Finding serenity in the sea of humanity
It was just a subway trip to help the 2019 cohort of the Association for Promotion of International Cooperation (APIC) Japan Journalism Fellowship appreciate the public transportation system of the country, but the ride from Shimbashi, an area known for affordable eating and drinking appealing to the ‘salaryman’, to Asakusa station on the Tokyo Metro’s Ginza Line provided much more.
We were treated to unparalleled sensory immersion into some of the sights, sounds, and scents of contemporary Tokyo, which were unlike anything we could have anticipated. When this ride was over, we were all at least a little bit in wonder at the ancient architecture, craftsmanship, and traditions of the people of the Land of the Rising Sun.
At the entrance to the historic Buddhist temple built in 645, the crowd seemed impassable, but as we moved forward, it parted in an indiscernible but somewhat ordered manner as people stopped to buy and light incense, others sought to have their fortunes known, and some engaged in various purification rituals.
Intermingled with all this along the nakamise, the long shopping street leading to the temple, were the delicate aromas of streetside cooking as people sampled snacks and meals with varying accents competing as thousands of Japanese and their visitors interfaced in a seamless – almost unending – flow of humanity.
Their cultures, languages, and dress styles were worlds part as they each sought to achieve some semblance of inner peace, united by their common interest to be participants in something so much larger than themselves.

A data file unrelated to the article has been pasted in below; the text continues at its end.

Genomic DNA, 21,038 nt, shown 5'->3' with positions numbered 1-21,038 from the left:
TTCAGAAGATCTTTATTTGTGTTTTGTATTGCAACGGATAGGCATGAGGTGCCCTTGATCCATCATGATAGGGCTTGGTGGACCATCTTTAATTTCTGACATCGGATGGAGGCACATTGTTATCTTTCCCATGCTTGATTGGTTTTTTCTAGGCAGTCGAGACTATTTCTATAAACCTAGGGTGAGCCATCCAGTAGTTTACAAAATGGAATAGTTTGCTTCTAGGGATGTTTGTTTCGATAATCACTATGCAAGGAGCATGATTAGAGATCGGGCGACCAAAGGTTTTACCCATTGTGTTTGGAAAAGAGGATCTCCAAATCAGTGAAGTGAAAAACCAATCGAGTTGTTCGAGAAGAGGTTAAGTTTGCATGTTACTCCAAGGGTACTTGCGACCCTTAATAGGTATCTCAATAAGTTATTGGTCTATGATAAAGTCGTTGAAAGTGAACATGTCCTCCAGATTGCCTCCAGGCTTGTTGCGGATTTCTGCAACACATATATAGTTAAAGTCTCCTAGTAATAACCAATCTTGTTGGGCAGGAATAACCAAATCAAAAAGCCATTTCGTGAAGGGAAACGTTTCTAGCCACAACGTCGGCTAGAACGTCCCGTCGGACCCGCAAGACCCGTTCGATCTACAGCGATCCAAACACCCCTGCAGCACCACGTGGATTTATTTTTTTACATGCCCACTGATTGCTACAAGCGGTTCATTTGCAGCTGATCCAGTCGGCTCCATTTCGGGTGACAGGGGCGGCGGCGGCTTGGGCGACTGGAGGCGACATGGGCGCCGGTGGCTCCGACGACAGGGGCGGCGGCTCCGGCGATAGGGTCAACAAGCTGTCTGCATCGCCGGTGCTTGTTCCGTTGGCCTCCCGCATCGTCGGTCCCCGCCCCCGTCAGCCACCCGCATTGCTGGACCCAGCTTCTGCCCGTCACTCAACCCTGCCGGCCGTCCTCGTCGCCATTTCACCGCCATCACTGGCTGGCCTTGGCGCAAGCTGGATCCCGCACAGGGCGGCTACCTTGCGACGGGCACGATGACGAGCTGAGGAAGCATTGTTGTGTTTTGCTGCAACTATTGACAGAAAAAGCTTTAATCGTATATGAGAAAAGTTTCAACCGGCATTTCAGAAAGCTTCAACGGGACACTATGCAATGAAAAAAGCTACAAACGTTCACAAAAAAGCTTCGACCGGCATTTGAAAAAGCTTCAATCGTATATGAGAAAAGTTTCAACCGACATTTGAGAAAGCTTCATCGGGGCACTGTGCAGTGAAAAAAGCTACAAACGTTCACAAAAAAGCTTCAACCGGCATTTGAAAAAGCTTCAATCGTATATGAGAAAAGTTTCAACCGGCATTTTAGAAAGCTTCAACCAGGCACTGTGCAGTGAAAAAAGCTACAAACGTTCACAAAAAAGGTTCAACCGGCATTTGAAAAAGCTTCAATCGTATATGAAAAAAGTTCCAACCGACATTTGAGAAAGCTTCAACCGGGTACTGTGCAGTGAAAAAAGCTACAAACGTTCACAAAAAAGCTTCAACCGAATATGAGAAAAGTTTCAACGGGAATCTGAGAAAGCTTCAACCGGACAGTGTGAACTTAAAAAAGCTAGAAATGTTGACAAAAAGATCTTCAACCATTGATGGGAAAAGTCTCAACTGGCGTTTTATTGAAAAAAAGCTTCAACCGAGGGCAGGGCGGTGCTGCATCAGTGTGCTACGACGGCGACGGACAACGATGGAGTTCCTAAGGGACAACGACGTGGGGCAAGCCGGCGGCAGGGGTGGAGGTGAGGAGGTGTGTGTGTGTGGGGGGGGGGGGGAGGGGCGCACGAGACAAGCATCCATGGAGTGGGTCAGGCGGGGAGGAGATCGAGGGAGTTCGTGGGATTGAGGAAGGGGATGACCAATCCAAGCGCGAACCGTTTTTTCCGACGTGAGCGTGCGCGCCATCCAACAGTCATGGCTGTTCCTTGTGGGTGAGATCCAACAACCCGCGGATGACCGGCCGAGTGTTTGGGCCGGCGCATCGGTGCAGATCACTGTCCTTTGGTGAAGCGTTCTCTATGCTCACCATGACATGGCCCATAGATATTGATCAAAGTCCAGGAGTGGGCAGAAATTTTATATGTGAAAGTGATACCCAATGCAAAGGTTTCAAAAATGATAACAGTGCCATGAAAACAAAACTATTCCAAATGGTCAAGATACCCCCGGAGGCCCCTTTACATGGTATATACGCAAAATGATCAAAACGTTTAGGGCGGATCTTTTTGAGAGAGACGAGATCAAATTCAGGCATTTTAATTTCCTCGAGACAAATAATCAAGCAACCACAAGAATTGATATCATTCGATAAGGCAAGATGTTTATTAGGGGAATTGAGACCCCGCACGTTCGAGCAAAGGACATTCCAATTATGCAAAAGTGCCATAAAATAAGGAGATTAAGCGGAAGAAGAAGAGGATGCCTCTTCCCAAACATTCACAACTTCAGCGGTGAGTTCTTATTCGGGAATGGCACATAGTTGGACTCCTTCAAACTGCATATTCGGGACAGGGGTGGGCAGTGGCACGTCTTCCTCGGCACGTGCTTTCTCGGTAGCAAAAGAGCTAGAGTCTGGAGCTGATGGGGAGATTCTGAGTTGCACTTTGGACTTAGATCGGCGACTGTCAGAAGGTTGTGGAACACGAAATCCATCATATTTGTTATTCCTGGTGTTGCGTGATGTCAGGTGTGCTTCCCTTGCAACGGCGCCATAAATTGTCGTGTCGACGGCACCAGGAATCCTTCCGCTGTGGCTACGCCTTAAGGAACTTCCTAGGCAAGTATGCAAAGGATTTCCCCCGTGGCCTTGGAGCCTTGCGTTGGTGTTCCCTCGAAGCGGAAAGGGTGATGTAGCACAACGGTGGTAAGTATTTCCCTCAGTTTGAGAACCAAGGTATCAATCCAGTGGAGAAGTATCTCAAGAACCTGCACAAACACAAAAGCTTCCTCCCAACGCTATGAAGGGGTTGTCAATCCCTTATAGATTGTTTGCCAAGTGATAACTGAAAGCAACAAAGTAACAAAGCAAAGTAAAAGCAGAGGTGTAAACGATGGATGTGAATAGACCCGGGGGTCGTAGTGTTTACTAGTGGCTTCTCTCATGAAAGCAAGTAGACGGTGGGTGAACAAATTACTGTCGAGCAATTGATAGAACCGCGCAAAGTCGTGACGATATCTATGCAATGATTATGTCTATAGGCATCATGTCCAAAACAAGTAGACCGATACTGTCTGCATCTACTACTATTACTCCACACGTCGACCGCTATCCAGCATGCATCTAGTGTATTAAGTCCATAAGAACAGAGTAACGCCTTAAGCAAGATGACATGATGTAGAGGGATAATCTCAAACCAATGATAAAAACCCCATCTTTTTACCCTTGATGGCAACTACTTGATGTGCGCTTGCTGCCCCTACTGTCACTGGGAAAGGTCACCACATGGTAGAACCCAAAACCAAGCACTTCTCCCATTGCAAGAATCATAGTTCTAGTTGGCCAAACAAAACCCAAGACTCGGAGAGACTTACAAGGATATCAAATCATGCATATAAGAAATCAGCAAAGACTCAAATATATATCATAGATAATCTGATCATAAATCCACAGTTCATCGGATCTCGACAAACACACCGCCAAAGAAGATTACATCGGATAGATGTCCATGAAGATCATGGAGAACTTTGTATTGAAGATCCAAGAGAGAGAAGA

The approach to the Senso-ji, the oldest Buddhist capital temple in Tokyo, capital of Japan, known as Nakimase Dori, is lined with shops selling many and varied craft items, other souvenirs and lots of sweet and savoury snacks.
Senso-ji, with its five-storey pagoda, trails of incense, and vast eaves, provides a snapshot of a bygone era in Japanese history. Throughout the year, seasonal events are held on the temple grounds, including the very popular Asakusa-jinja Shrine’s Sanja Festival collaboration event in May, the hozuki (Chinese lantern plant) market in July, and the photogenic hagoita decorative paddle market in December.
The history of the temple is intriguing. Legend states that two fisherman caught a golden statue of Kannon – the merciful Nirvana achiever – in what is now the Sumida River. Despite trying to return the figure to the river multiple times, it always came back to them. Being recognised as Kannon, it was enshrined.
Although Senso-ji Temple was founded in 628, the current crimson building is much more modern as it was rebuilt after being destroyed in World War II.
For all intents and purposes, it should have been a typical day out in Tokyo for a first-time visitor, but I found myself quite at home, cushioned as I was within the comfort of the maddening crowd.
I made it all the way inside the temple, washed my hands to symbolically cleanse my body, and even tasted some of the water from the spring guarded by a Japanese warrior. I also sought to achieve some semblance of spiritual cleansing by standing close to an oversized brazier and channelling some of the incense smoke over and around my body just because I had seen some Japanese do it.
I felt cleaner, happier, and definitely much more upbeat than when I started out. On the trip back to our hotel, I was on top of the world, or at least atop of Tokyo – in my mind, at least.